Issue #24: Questions

Living a life of inquiry

When we first started this newsletter, we saw it as an opportunity for us to explore questions close to us and see if we could articulate any insights we gleaned from them. This is our 24th issue, which means we’ve written a year’s worth of essays. To align this issue with a year of contemplating, feeling, and writing, we decided to explore the question that currently occupies our lives.

Here’s what we have for you.

  1. Essay // How Might I Live Up to Philosophy? // by Daryl

  2. Essay // Let The Questions Guide You // by Rosslyn

  3. Food for thought // The Value of a Question

  4. Announcement // New event by Rosslyn

May you taste the juiciness in curiosity and wonder.

Rosslyn & Daryl

ESSAY // by Daryl

How Might I Live Up to Philosophy?

My current question also happens to be a persistent question for roughly the last 13 or 14 years: How might I live up to philosophy? That’s an odd question, you might say. What do I mean by living up to philosophy? And how might I do it? To understand this seemingly odd turn of phrase, we have to go back to ancient Greece and talk about a man called Socrates.

Socrates was someone who spent his life conversing with all sorts of people in the agora or what we might colloquially call the marketplace; nobody was too high or too low for him to converse with, and he almost always spoke to them by inquiring into their beliefs. What do they believe, and why do they believe it? Contrary to modern parlance, philosophy isn’t a singular set of beliefs that prescribes a ‘truth’ to abide by to the point of excluding everything else. That’s not philosophy but dogmatism or ideology. Philosophy, properly speaking, is the love of wisdom—philo (love) and sophia (wisdom)—and wisdom is knowledge of the nature of all things. But how can we know everything, isn’t it impossible??? Indeed. It’s impossible for any man to know everything about everything due to his finite existence. And Socrates was acutely aware of that fact but that didn’t stop him from attempting to because the choice-worthiness of any given endeavor takes its bearings from its end or purpose. For instance, extremely few of us will readily say we’re perfectly virtuous yet we strive to be in our everyday because the end of being perfectly virtuous is lofty enough for us to extend ourselves towards it. The same goes for knowledge and wisdom because reason, which sets us apart from brutes, comprises man’s essential nature, and exercising it to its fullest capacity to live up to our human nature is a sufficiently lofty undertaking in itself.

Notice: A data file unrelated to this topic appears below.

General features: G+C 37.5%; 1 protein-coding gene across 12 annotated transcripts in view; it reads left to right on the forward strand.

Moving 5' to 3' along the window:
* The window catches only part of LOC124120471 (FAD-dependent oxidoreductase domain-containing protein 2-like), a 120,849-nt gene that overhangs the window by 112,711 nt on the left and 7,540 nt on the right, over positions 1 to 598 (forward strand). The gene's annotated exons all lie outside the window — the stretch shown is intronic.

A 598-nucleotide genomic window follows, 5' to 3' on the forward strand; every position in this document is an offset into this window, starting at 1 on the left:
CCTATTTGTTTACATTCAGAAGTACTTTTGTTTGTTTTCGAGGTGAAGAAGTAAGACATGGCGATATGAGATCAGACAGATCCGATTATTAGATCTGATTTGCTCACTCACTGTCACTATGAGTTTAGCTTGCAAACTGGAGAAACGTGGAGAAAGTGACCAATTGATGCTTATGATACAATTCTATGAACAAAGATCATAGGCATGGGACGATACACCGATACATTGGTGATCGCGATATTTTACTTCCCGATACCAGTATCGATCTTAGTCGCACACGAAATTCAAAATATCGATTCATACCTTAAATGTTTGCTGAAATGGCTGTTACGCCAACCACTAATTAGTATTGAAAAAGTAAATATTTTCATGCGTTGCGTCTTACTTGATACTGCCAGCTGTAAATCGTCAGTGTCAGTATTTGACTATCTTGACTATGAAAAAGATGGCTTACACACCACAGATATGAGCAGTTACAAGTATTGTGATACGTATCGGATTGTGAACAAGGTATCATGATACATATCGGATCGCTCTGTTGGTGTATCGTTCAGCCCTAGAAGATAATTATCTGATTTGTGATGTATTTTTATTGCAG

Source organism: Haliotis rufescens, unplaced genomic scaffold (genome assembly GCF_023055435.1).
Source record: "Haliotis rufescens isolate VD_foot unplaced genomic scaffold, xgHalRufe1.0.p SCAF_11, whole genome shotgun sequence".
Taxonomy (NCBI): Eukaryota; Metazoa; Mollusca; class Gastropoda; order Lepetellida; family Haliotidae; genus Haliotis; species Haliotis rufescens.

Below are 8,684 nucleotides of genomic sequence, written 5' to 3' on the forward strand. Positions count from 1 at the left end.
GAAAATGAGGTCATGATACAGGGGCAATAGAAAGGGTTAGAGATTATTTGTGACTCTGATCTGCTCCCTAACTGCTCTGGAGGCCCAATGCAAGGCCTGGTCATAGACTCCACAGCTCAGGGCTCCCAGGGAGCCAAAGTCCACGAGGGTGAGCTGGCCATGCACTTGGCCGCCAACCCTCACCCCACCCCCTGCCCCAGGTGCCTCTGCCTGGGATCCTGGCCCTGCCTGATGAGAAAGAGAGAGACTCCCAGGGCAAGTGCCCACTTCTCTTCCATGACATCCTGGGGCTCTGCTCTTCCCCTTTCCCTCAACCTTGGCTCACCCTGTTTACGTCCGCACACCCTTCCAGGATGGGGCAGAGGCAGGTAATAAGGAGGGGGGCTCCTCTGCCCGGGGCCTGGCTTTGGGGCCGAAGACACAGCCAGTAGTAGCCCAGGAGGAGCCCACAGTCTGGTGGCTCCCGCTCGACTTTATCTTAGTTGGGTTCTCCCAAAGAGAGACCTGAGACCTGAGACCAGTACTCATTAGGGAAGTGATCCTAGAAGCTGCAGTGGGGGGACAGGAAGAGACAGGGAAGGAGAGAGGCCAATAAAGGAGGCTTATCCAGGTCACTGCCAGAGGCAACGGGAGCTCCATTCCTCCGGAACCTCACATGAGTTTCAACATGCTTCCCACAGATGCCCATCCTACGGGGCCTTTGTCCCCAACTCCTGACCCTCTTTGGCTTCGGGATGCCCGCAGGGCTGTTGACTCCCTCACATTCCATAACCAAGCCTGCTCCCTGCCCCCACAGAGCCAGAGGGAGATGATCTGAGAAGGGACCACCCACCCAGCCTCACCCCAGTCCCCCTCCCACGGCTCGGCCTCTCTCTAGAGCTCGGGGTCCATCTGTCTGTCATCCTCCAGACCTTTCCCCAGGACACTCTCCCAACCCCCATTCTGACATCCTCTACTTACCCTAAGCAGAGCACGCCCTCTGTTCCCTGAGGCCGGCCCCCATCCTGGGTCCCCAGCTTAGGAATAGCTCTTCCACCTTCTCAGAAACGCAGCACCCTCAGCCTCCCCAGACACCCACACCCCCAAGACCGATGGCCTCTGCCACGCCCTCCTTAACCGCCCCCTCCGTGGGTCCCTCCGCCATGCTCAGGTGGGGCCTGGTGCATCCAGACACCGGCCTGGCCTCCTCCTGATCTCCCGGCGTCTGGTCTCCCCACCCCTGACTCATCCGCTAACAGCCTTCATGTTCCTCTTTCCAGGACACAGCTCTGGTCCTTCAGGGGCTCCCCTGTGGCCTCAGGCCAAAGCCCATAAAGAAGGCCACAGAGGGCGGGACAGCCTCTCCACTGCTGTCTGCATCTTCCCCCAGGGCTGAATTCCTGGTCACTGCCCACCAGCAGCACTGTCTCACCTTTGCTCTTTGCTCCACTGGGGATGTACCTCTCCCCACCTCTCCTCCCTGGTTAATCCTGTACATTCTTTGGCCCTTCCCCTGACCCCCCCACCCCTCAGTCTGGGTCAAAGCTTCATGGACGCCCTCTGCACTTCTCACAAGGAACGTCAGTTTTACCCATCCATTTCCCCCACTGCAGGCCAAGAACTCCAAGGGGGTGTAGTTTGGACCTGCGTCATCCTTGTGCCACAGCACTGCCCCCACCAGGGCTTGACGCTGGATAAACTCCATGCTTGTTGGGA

The loftiness of this undertaking, consequently, sets limits on the manner I engage in it. Philosophy requires me to have a certain purity of intent. It’s so easy to engage in destructive questioning disguised as a genuine inquiry into the nature of things; I could engage in conversation with someone over the existence of (their) god because I’m truly interested in finding out more about god’s existence, or I could do so because I want to see their worldview crumble from realizing their belief in a providential god is not very different from believing in a flying spaghetti monster.

As my teacher once cautioned me, “Teaching someone to argue is to teach him to win.” There’s the danger of getting addicted to the rush of power from dominating someone in speech and thought, and this love of victory is endemic to the tyrannical soul. Every so often, I need to check in with myself to ensure that I’m still on the straight and narrow lest I’m guilty of sullying this enterprise.

Following that, am I also steadfast enough to stay on this path? Philosophy requires humility for it demands me to lay myself at the feet of wisdom and admit that I only know that I know nothing (in the grand scheme of things.) I’m painfully aware of the times I couldn’t bring myself to ask a question out of fear of appearing foolish. Such occasions only prove I love appearances more than truth since I would rather appear intelligent and wise rather than seek to understand the nature or essence of what I don’t know. Socrates was known as the wisest man because in knowing that he knew nothing, he was able to stay away from error; he would always choose to inquire rather than operate on a set of beliefs (whether true or false) that has no reasonable ground. When I’m able to rein in my vanity and engage in active inquiry, I am actually nourished both intellectually and emotionally. The sweetness of contemplating serious questions and the apprehension of insights is a kind of pleasure that is hardly found elsewhere. No wonder the true Epicurean values the pleasures of the mind over those of the body.